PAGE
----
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Infrastructure monitoring overview

 

Splunk Infrastructure Monitoring (IM) is a product in the Splunk Observability Cloud platform that monitors and observes system metrics for physical and virtual components across enterprise hybrid and multi-cloud environments. Splunk Infrastructure Monitoring offers support for a broad range of integrations for collecting full-fidelity data, from system metrics for infrastructure components to custom data from your applications.

The infrastructure tier serves as the foundation of the Observability Full Stack. The key point is that the infrastructure tier is not monitored in a classic operational silo; it is a tier that is automatically connected to the other tiers in the Observability Full Stack in the context of metrics, logs, and traces, so that you have full observability and context.

Splunk Observability Cloud does this by providing auto-discovered and connected content called Related Content that interrelates the other stack tiers, such as the application tier that uses metrics, traces, and logs to accelerate MTTD and MTTR and service availability improvements, resulting in incremental business and customer value. 

Example

Note the IM diagrams below where a Kubernetes (k8s) cluster is being monitored and a specific Kubernetes pod is selected which presents the workload service, in this case a payment service. The tabs along the bottom are where the APM Service map supporting the service is automatically referenced and also where the logs generated by the service or workload running in the Kubernetes pod are referenced in context.   

When you select the paymentservice tab in the map, the Splunk APM navigator appears in the interface with the paymentservice context.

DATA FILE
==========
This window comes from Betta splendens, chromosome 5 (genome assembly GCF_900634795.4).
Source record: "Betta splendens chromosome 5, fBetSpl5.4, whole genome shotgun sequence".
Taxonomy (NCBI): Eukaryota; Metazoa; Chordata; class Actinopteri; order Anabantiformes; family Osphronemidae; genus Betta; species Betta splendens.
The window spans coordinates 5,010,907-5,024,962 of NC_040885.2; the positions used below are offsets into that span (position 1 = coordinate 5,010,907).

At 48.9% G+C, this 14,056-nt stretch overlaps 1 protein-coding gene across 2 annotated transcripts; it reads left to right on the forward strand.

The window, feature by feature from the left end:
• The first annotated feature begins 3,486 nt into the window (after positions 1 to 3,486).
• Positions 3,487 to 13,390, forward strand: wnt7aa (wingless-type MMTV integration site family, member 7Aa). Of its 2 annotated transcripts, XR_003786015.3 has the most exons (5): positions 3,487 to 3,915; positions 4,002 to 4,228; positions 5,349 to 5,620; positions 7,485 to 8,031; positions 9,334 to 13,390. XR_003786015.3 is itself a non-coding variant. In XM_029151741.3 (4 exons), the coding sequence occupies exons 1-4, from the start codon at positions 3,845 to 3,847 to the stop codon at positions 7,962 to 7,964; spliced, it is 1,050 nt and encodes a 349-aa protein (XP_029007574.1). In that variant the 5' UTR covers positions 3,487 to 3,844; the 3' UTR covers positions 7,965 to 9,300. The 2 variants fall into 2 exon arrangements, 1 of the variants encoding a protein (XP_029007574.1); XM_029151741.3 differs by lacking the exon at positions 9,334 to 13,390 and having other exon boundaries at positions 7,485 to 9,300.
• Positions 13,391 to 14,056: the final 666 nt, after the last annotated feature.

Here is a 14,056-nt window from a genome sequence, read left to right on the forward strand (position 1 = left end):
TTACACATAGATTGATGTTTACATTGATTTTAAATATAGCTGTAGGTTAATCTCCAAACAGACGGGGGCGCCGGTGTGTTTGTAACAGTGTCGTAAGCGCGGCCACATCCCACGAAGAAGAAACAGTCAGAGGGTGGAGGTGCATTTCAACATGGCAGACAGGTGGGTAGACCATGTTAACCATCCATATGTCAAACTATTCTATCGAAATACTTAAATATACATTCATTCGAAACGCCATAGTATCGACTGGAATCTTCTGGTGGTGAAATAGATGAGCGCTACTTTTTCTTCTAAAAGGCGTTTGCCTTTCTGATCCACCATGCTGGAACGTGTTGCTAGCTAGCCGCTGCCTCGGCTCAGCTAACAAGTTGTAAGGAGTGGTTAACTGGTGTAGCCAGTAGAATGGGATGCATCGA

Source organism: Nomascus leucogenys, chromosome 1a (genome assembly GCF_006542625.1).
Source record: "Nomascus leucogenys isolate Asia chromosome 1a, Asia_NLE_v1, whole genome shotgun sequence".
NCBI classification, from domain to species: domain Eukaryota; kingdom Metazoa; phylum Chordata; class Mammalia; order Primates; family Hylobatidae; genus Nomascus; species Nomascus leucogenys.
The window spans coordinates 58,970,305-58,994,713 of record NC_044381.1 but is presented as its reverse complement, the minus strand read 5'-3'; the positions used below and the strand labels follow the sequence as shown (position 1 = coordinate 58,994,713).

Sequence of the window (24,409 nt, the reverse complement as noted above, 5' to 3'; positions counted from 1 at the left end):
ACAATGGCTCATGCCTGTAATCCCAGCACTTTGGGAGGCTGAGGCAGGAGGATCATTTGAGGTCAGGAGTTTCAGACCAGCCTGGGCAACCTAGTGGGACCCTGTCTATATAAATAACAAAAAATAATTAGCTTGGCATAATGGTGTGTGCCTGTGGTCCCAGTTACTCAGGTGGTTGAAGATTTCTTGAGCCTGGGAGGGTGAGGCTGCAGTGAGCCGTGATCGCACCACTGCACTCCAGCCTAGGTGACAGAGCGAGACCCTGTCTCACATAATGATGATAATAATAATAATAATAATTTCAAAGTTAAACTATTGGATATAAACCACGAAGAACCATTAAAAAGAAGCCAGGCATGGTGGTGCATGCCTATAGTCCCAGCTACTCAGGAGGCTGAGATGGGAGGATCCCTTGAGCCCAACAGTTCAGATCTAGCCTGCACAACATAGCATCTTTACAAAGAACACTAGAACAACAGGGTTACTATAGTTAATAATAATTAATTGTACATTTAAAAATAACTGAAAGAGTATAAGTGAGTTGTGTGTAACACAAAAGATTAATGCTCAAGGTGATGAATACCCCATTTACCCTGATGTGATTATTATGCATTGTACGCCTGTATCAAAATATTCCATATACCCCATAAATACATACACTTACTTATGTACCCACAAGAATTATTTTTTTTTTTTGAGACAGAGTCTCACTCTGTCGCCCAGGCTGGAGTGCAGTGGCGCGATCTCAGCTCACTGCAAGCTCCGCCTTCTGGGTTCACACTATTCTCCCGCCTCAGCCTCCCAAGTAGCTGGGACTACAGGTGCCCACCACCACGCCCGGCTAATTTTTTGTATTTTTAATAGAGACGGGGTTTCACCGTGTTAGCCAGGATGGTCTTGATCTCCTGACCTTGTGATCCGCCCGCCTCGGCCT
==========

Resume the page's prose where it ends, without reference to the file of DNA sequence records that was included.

In addition, you can quickly reference specific logs for a Kubernetes pod in the context of a workload (here, payment service) by clicking the Logs for K8s pod paymentservice tab. You can configure this functionality using Splunk Log Observer or Splunk Log Observer Connect where Splunk indexes can be searched directly in context.

In summary, this connected experience provides the SRE, DevOps, and ITOps teams with the necessary tools to accelerate root cause analysis and get services quickly back to normal resulting in high levels of service quality to the customer.  

The guides in the next section use a fictitious company called CSCorp that hosts a cloud native application called Online Boutique deployed in a Kubernetes Cluster. The guides show how the different focal areas in the Full Observability Stack can be consolidated. The pink arrows in the solution flow diagram below point to the areas these guides focus on. Also, note the pink dotted lines, which represent an AIOps operational flow, that harvests the insights from the Observe stage (metrics, traces, logs, alerts), correlates and notifies (the Engage stage) the insight, and acts (the Act stage) upon the insight in the context of a service or application.

customer-uce-observe.jpg

Infrastructure monitoring prescriptive outcome guides

Now use the following guides to build out the monitoring of your infrastructure tier in the Full Observability Stack. This will support the observability of your infrastructure, applications, and workloads. This section is updated regularly, so check back often.

Container orchestration platform monitoring

Other use cases to consider

Use cases are specific to each organization, so also consider these thought starters as a way to help with your ideation of new use cases. Be sure to monitor availability, performance, capacity, and error conditions for any new components. 

  • Hosted services monitoring
  • Network monitoring
  • Serverless function monitoring
  • Middleware monitoring
  • Virtualization platform monitoring
  • Storage monitoring
  • Identity and access management (IAM) monitoring

What to do if you get stuck 

Still having trouble? Splunk has many resources available to help get you back on track.

Next steps  

Now you're doing more with your data, find out how to get data in from additional data sources or try some of these use cases:

Server and operating system monitoring

Event streaming platform monitoring

Cloud platform monitoring